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(Pocket-lint) - Nokia, not content with dominating the consumer mobile phone market with models like the N70, has decided that it wants a piece of the business email pie as well. But can the Finnish company really offer a true alternative to the BlackBerry?

The Nokia E61 isn't designed like any Nokia phone you've seen before. Lacking any swishes or flashes of crazy design, Nokia has developed and made a handset which is fairly boring to look at and business users will be pleased to hear devoted to doing the job at hand.

There is no digital camera, no fancy new fangled number pad options and no material label as found on the company's fashion phone range. Instead, the front of the phone, which measures 117 x 70 x 14mm and weighs 144g, is dominated by the large 2.8-inch landscape display with a resolution of 320 x 240 pixels and a full QWERTY keyboard as found on the more business focused BlackBerry handsets.

The keyboard is tight and compact with rounded buttons more like a Palm Treo than the flat keyboard found on a BlackBerry, but overall we found it fairly easy to use and certainly better than the Sony Ericsson M600 with its dipped rocking keys launched earlier this year.

Other hardware features include wireless and 3G connectivity as well as 75 megabytes of free internal storage memory, which can be expanded using miniSD cards - although you'll have to take the back casing off to access the slot. Bluetooth, however not the music sharing A2DP variant, is also included.

Software wise, and it's here that Nokia fans will find themselves with a big smile on their face. The smartphone runs Symbian's Series 60 3rd Edition software and this means that users of any Nokia phone should feel right at home.

All the usual features are here including a quick key to access the menu and a today screen so you can see what is happening and whether or not you've got email. As expected, there is a strong emphasis on email with the E61 even providing a hardware quick key just below the screen.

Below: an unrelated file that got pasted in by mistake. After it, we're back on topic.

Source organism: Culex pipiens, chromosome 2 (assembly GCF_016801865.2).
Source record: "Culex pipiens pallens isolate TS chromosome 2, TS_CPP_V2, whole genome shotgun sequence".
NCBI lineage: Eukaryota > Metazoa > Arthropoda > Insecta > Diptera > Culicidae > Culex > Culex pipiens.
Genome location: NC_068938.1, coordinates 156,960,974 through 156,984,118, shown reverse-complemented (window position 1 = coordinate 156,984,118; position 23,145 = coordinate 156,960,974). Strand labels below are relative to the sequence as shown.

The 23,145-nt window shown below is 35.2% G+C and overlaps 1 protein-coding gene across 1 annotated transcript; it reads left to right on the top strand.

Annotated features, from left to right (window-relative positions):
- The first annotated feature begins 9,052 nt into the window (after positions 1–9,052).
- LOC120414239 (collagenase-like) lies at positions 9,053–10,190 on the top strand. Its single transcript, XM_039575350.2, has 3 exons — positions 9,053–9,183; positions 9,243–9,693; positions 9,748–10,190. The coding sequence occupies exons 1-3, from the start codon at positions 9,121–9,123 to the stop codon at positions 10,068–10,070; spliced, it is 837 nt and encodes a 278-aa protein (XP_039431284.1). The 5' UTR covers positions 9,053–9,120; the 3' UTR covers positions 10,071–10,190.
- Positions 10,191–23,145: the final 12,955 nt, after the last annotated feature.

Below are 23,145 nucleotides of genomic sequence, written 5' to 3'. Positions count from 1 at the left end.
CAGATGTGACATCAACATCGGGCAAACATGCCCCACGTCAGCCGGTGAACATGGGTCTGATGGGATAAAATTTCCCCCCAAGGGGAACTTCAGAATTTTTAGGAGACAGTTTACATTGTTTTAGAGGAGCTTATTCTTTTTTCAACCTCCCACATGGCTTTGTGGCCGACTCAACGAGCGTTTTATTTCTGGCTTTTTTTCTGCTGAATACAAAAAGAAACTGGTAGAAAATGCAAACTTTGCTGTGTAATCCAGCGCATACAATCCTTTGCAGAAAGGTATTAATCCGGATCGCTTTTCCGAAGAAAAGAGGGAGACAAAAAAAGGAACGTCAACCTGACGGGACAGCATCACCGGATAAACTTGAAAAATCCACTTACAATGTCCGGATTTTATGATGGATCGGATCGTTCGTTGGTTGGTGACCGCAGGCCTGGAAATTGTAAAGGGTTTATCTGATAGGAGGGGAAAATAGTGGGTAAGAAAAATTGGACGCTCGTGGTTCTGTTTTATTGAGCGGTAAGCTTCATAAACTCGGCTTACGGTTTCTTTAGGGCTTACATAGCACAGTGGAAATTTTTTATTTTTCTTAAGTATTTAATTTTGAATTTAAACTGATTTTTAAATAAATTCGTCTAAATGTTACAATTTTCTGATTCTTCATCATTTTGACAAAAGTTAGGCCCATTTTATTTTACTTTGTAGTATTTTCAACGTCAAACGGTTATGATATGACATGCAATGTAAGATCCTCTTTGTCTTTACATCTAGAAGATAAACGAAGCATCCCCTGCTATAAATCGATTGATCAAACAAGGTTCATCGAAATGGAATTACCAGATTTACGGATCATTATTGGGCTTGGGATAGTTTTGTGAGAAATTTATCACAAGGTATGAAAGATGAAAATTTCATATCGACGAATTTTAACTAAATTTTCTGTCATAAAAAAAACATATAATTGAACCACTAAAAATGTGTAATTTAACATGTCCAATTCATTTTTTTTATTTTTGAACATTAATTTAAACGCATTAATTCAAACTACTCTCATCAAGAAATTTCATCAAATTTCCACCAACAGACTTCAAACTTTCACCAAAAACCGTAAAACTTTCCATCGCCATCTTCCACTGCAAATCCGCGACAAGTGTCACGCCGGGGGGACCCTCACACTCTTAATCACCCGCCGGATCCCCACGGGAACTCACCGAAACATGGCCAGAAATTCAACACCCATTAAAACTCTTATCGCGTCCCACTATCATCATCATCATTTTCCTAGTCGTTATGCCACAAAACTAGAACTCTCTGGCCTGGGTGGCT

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The phone supports either dial-in email options where you manually connect to collect your mail from a pop3 account or, surprisingly the option to run BlackBerry's Connect software on the device giving users the option to either connect to BlackBerry's Enterprise solution or to its Internet Service solution in this case offered by T-Mobile.

Other features of note, on the model we tested was T-Mobile's Web'n'Walk service and the phone's 3G and wireless g capabilities mean that surfing the Internet, including Pocket-lint, as long as you've got a decent reception, is very easy and efficient.


The Nokia E61 is one of many smartphone options available from T-Mobile and it's clear that it's an alternative to the BlackBerry - or the company's own branded Vario range - rather than a replacement. The real crux of whether you choose the E61 over the BlackBerry or the Treo isn't down to services, as they both offer a similar package, but whether you prefer the screen, the keyboard and the overall look of the hardware. For us, while Nokia has succeeded in not creating a device that is like its Communicator handset (i.e., a brick) we have to say we do prefer the software interface and keyboard layout of the BlackBerry over the Nokia. But that isn't to say that a Nokia user wouldn't prefer the software over and above the BlackBerry or Palm offering. A solid phone that offers plenty for the business user afraid to leave the comfort of the Nokia interface.

Writing by Stuart Miles. Originally published on 24 October 2006.